Nation hails new Iraq resolution
China's Ambassador to the United Nations (UN) Wang Guangya said on Tuesday that the new UN resolution on Iraq will usher in a new, historic turning point in the Iraqi political process and represents a new page in the relationship between the UN and Iraq.
Resolution 1546, endorsed unanimously by the Security Council on Tuesday afternoon, constitutes "a milestone that marks an end to the past and a beginning to the future," Wang said in a statement after its adoption.
In a packed council chamber, the 15-nation body endorsed a "sovereign interim government" in Iraq.
The resolution paves the way for elections by giving a timetable of no later than January 2005 for a poll on a transitional government. After a constitution is written, a permanent government is to take office by January 31, 2006.
The measure puts Iraq in charge of its oil proceeds and calls for the United Nations to help with elections, writing of a constitution and many other tasks.
Chinese scholars also see the resolution as "an encouragement" to the interim Iraqi government and a chance for US President George W. Bush to win back his support in the upcoming general election, and "a step forward" in the process of rebuilding of Iraq.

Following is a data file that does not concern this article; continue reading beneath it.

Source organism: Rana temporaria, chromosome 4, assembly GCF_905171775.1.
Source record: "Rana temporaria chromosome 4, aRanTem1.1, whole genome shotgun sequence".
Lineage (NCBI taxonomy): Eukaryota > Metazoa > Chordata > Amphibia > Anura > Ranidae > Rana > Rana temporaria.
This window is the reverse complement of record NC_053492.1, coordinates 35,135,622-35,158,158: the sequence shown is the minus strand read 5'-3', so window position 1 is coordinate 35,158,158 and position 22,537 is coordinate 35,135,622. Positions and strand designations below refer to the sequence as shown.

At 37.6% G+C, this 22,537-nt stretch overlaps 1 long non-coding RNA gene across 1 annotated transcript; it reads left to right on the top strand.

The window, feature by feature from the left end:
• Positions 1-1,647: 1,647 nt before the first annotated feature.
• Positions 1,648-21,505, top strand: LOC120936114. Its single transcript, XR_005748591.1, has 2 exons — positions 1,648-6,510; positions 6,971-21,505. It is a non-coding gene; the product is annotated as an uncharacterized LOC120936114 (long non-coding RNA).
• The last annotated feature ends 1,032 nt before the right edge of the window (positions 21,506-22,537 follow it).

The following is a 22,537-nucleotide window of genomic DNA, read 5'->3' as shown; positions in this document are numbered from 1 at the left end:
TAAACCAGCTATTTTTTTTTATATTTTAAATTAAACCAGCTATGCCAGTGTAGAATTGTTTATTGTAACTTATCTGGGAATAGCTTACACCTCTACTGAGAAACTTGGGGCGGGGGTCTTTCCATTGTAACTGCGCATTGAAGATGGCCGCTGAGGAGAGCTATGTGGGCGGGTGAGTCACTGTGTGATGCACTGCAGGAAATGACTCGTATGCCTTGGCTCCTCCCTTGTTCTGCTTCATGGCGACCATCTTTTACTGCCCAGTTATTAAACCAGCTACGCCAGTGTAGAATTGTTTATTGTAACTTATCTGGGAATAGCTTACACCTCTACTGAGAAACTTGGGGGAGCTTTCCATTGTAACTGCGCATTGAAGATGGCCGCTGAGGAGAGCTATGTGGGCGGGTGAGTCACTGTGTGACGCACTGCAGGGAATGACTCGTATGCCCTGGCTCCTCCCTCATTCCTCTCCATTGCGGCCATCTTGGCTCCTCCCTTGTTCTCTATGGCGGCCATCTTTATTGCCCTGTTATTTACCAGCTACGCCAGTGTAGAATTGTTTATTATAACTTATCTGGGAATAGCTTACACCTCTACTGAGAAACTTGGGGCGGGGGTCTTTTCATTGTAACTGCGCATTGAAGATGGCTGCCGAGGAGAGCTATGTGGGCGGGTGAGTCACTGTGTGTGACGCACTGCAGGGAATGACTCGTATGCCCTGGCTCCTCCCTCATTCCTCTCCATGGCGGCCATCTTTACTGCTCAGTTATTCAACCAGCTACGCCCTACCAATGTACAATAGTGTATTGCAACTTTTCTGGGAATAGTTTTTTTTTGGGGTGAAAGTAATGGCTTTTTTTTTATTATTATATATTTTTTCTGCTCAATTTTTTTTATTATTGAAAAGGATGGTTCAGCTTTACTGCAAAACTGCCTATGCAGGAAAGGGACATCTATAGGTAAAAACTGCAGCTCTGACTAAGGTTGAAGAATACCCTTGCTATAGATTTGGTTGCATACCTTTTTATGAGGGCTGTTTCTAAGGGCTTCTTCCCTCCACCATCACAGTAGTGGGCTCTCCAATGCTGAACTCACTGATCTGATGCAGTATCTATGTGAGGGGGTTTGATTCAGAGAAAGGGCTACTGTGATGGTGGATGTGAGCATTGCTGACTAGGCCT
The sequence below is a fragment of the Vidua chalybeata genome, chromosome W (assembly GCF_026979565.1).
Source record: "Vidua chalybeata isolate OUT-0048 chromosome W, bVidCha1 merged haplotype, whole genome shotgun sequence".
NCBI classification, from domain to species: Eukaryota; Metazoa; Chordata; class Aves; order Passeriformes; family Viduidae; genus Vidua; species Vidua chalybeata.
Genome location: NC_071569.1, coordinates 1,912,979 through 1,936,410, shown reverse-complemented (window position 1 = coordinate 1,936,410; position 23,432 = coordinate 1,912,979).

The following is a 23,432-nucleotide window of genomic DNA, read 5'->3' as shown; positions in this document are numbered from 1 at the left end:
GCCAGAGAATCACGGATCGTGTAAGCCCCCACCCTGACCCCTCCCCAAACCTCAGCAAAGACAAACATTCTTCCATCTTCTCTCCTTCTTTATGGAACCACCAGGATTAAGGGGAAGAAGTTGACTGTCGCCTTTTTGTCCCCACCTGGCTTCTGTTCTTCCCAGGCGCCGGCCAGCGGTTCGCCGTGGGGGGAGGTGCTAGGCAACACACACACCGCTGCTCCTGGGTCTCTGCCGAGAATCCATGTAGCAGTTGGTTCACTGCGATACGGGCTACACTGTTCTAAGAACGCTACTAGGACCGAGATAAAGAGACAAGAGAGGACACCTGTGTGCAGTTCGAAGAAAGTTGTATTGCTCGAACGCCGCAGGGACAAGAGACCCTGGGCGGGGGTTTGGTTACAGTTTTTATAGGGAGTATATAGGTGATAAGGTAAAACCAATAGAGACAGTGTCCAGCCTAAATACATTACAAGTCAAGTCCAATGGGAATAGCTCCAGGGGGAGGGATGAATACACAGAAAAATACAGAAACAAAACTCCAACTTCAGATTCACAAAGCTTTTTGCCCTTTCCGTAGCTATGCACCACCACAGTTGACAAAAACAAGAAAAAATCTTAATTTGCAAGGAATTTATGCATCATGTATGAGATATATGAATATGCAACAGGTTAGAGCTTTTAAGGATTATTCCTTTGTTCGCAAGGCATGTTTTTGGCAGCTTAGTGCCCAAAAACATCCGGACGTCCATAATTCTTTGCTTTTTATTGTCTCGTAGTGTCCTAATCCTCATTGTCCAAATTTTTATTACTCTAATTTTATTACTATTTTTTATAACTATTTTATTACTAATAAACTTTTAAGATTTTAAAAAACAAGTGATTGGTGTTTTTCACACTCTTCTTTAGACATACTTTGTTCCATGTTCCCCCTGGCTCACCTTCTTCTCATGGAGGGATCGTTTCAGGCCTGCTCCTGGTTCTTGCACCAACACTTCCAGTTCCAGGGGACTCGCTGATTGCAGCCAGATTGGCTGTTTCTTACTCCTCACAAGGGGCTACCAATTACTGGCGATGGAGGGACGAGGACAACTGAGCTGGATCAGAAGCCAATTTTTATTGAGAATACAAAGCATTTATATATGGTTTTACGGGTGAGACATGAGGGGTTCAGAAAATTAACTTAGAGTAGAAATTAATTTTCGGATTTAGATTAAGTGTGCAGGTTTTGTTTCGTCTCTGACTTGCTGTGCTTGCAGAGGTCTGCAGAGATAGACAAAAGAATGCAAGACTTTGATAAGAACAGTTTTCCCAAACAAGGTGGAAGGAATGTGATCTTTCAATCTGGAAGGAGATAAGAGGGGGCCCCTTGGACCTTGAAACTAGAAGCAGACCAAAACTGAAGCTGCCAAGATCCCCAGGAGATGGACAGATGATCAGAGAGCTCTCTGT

Tao Wenzhao, a researcher with the Institute for American Studies of the Chinese Academy of Social Sciences, said the resolution endorses the legal position of the interim government which marks the restoration of Iraqi sovereignty.
Zhu Feng, professor of international relations with Peking University, said the voice and message sent by the resolution -- to build a stable and democratic Iraq -- is strong and clear.
The new resolution authorizes a US-led multinational force to keep the peace following a late addition on control of military forces sought by France.
It also gives the Iraqi interim government the right to order US troops to leave at any time and makes clear the mandate of the international force will expire by the end of January 2006.
Meanwhile, the observers said the resolution also provides Bush with an opportunity to win back his support in the general election.
"The US dilemma in after the Iraq War now is the biggest electoral test for Bush and he hoped to remove the Iraq War topic from the centre of the presidential election," said Tao.